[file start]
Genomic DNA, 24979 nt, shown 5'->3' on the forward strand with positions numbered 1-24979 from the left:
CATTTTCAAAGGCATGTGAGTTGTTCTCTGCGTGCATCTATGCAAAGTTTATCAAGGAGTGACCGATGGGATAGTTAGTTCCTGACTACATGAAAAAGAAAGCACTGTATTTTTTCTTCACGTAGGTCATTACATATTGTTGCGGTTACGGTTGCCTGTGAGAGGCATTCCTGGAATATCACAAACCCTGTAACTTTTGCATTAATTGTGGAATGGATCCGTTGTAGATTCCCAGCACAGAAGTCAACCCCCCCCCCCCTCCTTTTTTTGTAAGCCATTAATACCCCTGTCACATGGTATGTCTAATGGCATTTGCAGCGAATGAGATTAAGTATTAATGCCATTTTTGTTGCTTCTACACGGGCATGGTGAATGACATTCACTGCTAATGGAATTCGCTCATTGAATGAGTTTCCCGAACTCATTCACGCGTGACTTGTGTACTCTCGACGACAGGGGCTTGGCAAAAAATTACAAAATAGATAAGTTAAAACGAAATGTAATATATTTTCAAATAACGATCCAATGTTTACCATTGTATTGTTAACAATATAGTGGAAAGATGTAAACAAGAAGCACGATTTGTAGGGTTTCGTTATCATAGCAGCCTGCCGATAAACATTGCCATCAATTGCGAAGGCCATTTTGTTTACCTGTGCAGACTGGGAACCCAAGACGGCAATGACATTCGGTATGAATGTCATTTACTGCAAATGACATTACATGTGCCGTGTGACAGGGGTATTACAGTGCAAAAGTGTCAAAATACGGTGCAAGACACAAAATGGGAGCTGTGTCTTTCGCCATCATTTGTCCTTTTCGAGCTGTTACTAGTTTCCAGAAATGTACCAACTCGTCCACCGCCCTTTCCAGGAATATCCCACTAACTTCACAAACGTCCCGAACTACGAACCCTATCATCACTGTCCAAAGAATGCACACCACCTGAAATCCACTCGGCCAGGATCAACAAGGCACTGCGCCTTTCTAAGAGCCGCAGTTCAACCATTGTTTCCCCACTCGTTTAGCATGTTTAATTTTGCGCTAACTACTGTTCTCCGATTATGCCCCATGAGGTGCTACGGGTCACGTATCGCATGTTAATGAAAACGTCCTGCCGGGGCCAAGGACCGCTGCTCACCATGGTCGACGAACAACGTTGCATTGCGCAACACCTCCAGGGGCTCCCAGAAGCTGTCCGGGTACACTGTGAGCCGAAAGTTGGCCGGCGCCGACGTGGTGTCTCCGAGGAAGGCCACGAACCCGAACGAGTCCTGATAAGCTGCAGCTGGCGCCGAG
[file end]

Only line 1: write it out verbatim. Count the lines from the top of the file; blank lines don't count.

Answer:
Genomic DNA, 24979 nt, shown 5'->3' on the forward strand with positions numbered 1-24979 from the left: